Driveway gates should be compatible with pedestrian gates in their materials, design and character.

Gates may not open outward over the pavement.


Electronics etc. to be inconspicuous
Plumbing to be concealed


Laundry & Refuse areas

scaleThe visual impact of poorly stabilized slopes and excessively high or long retaining walls is of concern.


Exposed cut and fill slopes are to be stabilised with dry pack
stone walls and vegetation.

Retaining walls must not exceed 2 meters in height and 10
meters in length.

Gabion retaining systems, without stepping or with gabions back a maximum of 50mm, may be used but are also not to exceed 2 meters in height and 10 meters in length.

Boundary walls & fences

The visual impact of long boundary walls, particularly on steep slopes, is carefully assessed by the AAC. Fencing hedging is preferable on certain visually exposed sites. Pre-cast walling is not allowed. Size, height, width, proportions and levels of detail of boundary walls need to be consistent with the architectural character of the existing building and street and should reinforce the historic character of the Heritage Area.

Materials and detailing


Materials and detailing should match those of existing buildings, or interpret them in a contemporary manner. Materials foreign to historic environments should be avoided.

Walls should be at least 230mm thick.

Replicate details evident on site, or on older buildings in the area. eg. Plaster copings to protect the wall from rain, or a stone plinth to act as a natural damp proof course.

Use hard wood like Meranti for exterior work to be durable. Timber fences should have vertical slats with gaps between, to allow visual permeability.

Gates should be made of open steel railings, wrought iron or open timber slats, to retain a visual link between the street and house.

Traditionally styled palisade fencing is preferred.

Sloping sites

Sloping sites often give rise to high boundary walls that obstruct views to and from the house. Gardens of sloping sites should be terraced and not be raised artificially. This has the added benefit of avoiding erosion and risking potential structural collapse.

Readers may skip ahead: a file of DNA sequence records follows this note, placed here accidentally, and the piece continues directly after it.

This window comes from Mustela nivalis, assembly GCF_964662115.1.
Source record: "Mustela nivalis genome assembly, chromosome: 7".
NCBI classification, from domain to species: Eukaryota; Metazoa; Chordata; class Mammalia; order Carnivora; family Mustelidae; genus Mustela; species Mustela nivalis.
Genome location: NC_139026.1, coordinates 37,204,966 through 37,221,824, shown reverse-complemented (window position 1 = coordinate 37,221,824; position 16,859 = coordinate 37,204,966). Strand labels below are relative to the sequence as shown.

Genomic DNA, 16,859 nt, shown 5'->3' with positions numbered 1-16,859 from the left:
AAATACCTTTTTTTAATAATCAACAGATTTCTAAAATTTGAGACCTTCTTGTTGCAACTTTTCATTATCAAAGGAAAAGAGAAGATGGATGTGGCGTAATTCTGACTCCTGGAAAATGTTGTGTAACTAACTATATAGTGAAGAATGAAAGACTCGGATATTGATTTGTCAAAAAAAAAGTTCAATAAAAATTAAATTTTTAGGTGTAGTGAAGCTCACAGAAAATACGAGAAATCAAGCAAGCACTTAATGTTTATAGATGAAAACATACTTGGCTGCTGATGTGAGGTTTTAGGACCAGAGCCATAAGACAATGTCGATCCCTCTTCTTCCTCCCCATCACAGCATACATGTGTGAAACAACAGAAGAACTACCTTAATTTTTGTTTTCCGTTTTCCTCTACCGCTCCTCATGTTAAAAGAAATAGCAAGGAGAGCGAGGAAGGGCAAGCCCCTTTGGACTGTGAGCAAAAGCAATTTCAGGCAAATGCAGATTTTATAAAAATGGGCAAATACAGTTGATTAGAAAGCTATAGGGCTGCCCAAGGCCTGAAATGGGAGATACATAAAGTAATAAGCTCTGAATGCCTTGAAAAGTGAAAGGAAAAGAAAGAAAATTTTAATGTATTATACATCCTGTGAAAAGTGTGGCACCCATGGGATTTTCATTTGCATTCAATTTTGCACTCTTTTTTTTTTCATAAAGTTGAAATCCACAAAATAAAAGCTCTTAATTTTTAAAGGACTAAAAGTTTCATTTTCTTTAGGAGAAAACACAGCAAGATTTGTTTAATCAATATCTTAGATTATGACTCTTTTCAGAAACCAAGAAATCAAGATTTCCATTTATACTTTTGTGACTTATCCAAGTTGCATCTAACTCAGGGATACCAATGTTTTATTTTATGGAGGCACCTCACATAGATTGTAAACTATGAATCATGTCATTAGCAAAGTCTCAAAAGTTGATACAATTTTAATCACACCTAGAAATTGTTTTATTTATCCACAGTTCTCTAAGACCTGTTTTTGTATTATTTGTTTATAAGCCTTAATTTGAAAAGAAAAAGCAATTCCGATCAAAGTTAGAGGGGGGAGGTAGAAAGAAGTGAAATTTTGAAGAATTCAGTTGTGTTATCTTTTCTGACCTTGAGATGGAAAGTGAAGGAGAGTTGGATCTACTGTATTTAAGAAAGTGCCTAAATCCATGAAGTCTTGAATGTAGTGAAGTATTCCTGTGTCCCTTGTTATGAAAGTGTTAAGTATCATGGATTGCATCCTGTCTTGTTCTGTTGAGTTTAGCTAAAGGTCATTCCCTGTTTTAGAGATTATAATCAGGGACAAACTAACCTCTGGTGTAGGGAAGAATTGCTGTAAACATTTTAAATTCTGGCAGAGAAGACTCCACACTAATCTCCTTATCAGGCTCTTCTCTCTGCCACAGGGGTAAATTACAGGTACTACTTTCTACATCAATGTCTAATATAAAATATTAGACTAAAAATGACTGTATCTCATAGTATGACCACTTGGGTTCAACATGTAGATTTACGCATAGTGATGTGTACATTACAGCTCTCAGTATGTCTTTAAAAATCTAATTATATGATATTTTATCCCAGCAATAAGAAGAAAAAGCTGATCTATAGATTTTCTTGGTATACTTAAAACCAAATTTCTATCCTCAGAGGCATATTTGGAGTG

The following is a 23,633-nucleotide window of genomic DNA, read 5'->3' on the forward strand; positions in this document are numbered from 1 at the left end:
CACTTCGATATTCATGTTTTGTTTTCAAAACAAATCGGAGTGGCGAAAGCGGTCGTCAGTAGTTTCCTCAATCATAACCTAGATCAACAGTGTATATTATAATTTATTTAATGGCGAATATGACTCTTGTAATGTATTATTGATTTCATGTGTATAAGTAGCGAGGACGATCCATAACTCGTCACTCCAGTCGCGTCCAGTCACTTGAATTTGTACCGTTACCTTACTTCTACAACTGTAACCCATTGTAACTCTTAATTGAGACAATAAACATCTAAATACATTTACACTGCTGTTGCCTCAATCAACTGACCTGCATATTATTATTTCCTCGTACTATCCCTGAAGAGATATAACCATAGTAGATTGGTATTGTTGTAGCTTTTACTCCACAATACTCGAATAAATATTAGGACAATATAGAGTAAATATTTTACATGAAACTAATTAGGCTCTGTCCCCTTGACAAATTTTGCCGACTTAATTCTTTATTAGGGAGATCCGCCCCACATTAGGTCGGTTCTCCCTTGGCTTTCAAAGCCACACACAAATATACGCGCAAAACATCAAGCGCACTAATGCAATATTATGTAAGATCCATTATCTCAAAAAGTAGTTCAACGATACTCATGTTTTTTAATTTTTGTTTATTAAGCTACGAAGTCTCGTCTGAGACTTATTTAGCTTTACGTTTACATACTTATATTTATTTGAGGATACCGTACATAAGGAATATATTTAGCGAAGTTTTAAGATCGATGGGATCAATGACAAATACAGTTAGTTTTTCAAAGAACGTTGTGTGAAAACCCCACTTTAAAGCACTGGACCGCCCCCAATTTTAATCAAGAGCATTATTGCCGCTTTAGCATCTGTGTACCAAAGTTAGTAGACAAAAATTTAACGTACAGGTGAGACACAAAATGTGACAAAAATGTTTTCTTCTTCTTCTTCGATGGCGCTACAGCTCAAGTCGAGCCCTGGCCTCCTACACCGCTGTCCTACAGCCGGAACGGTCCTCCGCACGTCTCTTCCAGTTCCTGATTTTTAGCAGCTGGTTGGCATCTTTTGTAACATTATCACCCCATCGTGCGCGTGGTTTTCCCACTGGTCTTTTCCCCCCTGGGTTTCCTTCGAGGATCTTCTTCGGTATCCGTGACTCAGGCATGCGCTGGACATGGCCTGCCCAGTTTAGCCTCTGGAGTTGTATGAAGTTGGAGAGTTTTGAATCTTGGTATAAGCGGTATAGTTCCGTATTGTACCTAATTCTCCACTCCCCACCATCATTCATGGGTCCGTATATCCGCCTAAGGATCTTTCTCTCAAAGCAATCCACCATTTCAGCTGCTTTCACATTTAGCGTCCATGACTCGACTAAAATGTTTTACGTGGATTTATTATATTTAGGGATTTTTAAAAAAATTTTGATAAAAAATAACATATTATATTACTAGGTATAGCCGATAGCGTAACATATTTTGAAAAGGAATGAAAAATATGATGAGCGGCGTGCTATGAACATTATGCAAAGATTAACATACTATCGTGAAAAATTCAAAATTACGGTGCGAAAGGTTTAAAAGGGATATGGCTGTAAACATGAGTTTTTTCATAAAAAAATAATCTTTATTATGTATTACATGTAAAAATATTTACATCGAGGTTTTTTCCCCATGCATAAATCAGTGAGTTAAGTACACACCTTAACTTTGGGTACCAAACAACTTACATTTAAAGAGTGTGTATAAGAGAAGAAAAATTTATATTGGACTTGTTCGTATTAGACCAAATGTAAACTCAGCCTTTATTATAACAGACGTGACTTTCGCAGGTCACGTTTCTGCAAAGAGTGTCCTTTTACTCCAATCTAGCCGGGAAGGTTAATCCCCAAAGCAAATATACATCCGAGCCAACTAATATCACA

Where retaining walls are required, a combination of solid and metal fencing reduces the scale and impact on the street.

Pillars or piers should be used where there is a step or a change in direction in the wall. Articulation of the wall with piers also assists to reduce the scale of the wall.

Walls on a sloping boundary should either follow the slope or be stepped, to avoid a resulting high wall at the bottom.

Retaining walls made from interlocking retaining blocks are visually disturbing and damage the integrity of Heritage Areas. Retaining walls should be based on traditional solutions.

Gabion retaining systems, without stepping or with gabions back a maximum of 50mm, may be used but are also not to exceed 2 meters in height and 10 meters in length.

Existing retaining walls and terracing on a site should be restored and used as a design constraint / informant for new construction.


Signage bylaws control all signage in Simon's Town and separate plans must be submitted. Within the conservation area additional controls are applied.


Signs on residential buildings should consist of the number and name in letters not exceeding 200mm in height.

No illuminated box signs are permitted.

Lighting & Security



Exterior lighting must be low-keyed and unobtrusive.

The choice of external light fittings should be in keeping with the identified character of the area.

Lighting must always be carefully positioned to prevent light pollution to neighbours.

Bright security lights should only be used if connected to movement detectors.



Boundary walls in Heritage Areas are generally low and / or visually permeable, allowing views of the building beyond and allowing surveillance by neighbours, making the area safer and more enjoyable.


Electric fencing must be within the property boundary and not be visible from the exterior.

Intruder prevention elements must be carefully assessed. Razor wire is not recommended.

Sliding concertina – type security gates should not be used in front of old doors. Try to design a security gate to conform to the main subdivisions of the door and paint it a similar colour.

Burglar bars for living areas should be fitted to the inside of the window frames. External bars that protrude beyond the window reveals can be visually disruptive and need to be carefully designed.

Burglar bars that follow the divisions of a window are less visually intrusive.

Dark or black burglar bars visually 'disappear' when viewed from outside and are much less
disruptive of the view from inside.

Unobtrusive deterrents such as commercially produced spikes can be installed around down pipes or along the tops of walls. Designs are available that are complimentary to a Heritage Area.

Raising the height of enclosures

The desire for privacy and security has resulted in the need to increase the height of existing boundary
walls. High solid walls can result in a bland and hostile street environment and can conceal intruders from the street.


If it is permissible to raise a wall, the character of the existing wall should be kept intact.

Most low, masonry or stone walls can be raised with open steel railings, wrought iron or open
timber slats, maintaining the visual link with the street.

If an old wall has elaborate mouldings or historical detail that would be destroyed by an alteration, it is preferable to build a new wall or palisade fence behind the existing wall. This could be covered with planting.

The recommended maximum height of any boundary enclosure in Heritage Areas is 1,8m. At least a third of this height should be visually permeable. (open steel railing or open timber slats).